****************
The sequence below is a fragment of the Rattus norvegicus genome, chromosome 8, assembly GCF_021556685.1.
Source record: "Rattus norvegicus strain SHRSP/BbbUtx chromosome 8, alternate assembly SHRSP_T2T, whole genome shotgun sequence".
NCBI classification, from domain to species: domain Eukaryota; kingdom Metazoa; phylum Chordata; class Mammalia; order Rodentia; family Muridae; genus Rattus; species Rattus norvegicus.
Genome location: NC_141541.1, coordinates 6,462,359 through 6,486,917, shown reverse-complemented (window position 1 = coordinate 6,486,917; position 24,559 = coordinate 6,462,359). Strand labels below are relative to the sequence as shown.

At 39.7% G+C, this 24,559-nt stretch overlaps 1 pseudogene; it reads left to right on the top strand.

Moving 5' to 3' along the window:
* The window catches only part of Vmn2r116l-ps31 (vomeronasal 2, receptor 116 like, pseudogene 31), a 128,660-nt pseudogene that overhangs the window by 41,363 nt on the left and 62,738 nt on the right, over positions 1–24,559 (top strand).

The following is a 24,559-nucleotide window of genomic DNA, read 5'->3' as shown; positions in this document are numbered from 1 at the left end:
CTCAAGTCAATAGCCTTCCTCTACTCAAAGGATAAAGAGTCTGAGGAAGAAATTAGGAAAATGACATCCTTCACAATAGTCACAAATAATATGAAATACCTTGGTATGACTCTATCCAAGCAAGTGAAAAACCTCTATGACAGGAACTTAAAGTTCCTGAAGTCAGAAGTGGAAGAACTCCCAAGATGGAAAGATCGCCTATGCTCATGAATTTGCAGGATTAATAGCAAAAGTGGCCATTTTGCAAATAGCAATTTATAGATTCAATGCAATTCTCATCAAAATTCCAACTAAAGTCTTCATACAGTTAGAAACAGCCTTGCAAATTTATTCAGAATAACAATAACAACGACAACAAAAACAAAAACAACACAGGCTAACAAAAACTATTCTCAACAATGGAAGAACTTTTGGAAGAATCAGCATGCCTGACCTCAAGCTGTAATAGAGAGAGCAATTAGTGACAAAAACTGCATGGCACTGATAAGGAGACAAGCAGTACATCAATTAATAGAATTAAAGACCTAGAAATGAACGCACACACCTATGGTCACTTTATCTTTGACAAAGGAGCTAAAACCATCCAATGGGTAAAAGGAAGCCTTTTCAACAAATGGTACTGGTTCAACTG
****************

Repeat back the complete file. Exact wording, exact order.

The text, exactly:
The sequence below is a fragment of the Rattus norvegicus genome, chromosome 8, assembly GCF_021556685.1.
Source record: "Rattus norvegicus strain SHRSP/BbbUtx chromosome 8, alternate assembly SHRSP_T2T, whole genome shotgun sequence".
NCBI classification, from domain to species: domain Eukaryota; kingdom Metazoa; phylum Chordata; class Mammalia; order Rodentia; family Muridae; genus Rattus; species Rattus norvegicus.
Genome location: NC_141541.1, coordinates 6,462,359 through 6,486,917, shown reverse-complemented (window position 1 = coordinate 6,486,917; position 24,559 = coordinate 6,462,359). Strand labels below are relative to the sequence as shown.

At 39.7% G+C, this 24,559-nt stretch overlaps 1 pseudogene; it reads left to right on the top strand.

Moving 5' to 3' along the window:
* The window catches only part of Vmn2r116l-ps31 (vomeronasal 2, receptor 116 like, pseudogene 31), a 128,660-nt pseudogene that overhangs the window by 41,363 nt on the left and 62,738 nt on the right, over positions 1–24,559 (top strand).

The following is a 24,559-nucleotide window of genomic DNA, read 5'->3' as shown; positions in this document are numbered from 1 at the left end:
CTCAAGTCAATAGCCTTCCTCTACTCAAAGGATAAAGAGTCTGAGGAAGAAATTAGGAAAATGACATCCTTCACAATAGTCACAAATAATATGAAATACCTTGGTATGACTCTATCCAAGCAAGTGAAAAACCTCTATGACAGGAACTTAAAGTTCCTGAAGTCAGAAGTGGAAGAACTCCCAAGATGGAAAGATCGCCTATGCTCATGAATTTGCAGGATTAATAGCAAAAGTGGCCATTTTGCAAATAGCAATTTATAGATTCAATGCAATTCTCATCAAAATTCCAACTAAAGTCTTCATACAGTTAGAAACAGCCTTGCAAATTTATTCAGAATAACAATAACAACGACAACAAAAACAAAAACAACACAGGCTAACAAAAACTATTCTCAACAATGGAAGAACTTTTGGAAGAATCAGCATGCCTGACCTCAAGCTGTAATAGAGAGAGCAATTAGTGACAAAAACTGCATGGCACTGATAAGGAGACAAGCAGTACATCAATTAATAGAATTAAAGACCTAGAAATGAACGCACACACCTATGGTCACTTTATCTTTGACAAAGGAGCTAAAACCATCCAATGGGTAAAAGGAAGCCTTTTCAACAAATGGTACTGGTTCAACTG